Today in History: Happy Birthday, John Dewey!

| October 20, 2017

171016_news_219x365Entering Zankel (formerly Main Hall) of Teachers College, we are greeted by the famous quote, “I believe that education is the fundamental method of social progress and reform.” (from My Pedagogic Creed). And soon to our left, as we take a few steps up, we note Jacob Epstein’s bust of John Dewey, presented to him by his beloved students and friends on May 16, 1929, a few months before his 70th birthday. At the unveiling of the bust, “Professor W. H. Kilpatrick of Teachers College delivered the chief address, in which he summed up as follows Dewey’s services to education, saying that he has made ‘the greatest contribution to thought yet made by an American and that he must be included among the great men of all time now. Certainly these things are true of his contribution to education. No school child in the country but feels the effect of his teaching, and no teacher or school official. And his influence grows, not only here but elsewhere; many foreign countries feel it. He is the best-known American educator…'” (Teachers College Record, vol. 31, no. 3, 1929)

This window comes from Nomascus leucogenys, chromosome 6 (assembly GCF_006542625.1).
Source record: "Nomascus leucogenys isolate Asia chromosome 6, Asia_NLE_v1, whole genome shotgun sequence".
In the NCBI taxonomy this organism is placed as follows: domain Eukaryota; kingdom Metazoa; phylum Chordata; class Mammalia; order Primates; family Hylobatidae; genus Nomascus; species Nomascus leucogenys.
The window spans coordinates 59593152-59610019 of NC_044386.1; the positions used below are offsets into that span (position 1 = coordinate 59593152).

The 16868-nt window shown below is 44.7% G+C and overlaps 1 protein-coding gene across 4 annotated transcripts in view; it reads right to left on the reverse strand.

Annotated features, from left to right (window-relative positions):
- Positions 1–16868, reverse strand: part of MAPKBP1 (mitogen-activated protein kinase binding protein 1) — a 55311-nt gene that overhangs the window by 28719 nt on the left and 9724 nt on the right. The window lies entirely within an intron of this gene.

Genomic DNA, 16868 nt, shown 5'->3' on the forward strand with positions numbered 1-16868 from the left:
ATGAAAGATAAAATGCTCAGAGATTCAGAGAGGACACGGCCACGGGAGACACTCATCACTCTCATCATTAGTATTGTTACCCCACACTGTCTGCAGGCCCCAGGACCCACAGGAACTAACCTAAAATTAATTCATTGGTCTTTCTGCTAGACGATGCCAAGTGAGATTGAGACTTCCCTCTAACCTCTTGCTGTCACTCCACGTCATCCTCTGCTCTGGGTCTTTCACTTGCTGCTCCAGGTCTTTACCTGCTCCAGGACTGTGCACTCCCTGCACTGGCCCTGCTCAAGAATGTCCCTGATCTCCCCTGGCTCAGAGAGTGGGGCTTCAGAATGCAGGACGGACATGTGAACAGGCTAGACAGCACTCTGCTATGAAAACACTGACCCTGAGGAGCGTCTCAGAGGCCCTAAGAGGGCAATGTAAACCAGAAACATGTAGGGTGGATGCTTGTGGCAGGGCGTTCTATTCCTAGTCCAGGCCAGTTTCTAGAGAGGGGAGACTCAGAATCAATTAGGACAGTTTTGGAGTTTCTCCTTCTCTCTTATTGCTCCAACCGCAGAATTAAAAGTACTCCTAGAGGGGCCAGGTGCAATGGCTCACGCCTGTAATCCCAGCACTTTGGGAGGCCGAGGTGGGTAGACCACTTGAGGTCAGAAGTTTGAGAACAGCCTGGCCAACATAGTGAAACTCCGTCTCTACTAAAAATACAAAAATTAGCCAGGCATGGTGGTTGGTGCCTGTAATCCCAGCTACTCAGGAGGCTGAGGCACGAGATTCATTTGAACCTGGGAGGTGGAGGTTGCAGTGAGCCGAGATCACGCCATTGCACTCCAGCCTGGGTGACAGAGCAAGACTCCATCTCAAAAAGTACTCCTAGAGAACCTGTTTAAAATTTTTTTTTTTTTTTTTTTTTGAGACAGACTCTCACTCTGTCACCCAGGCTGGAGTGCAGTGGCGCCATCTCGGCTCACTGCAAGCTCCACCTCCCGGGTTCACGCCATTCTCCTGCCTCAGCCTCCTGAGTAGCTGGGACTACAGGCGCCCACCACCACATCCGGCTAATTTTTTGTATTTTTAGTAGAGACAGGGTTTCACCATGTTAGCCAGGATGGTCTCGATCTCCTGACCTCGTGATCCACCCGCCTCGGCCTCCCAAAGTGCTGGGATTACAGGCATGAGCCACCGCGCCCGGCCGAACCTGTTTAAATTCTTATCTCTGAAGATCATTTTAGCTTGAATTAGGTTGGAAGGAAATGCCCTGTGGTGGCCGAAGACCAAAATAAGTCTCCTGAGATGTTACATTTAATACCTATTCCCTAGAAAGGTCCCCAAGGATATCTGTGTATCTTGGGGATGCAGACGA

The son of Archibald Sprague Dewey and Lucina Artemisia Rich Dewey and the second of four boys, John Dewey was born on October 20, 1859 in Burlington, Vermont. Dewey came from a modest family, but went on to become one of the most influential of philosophers, psychologists, and educational reformers of all time. His profound belief in democracy, advocacy for pragmatism, and celebrated work in progressive education earned him international respect. In 1904 Dewey left the University of Chicago to come to Teachers College, Columbia University, where he was appointed a seat on the faculty and spent years writing Experience and Nature.

The following articles are selected from Proquest Historical Newspapers, which informs and inspires classroom teaching and learning.



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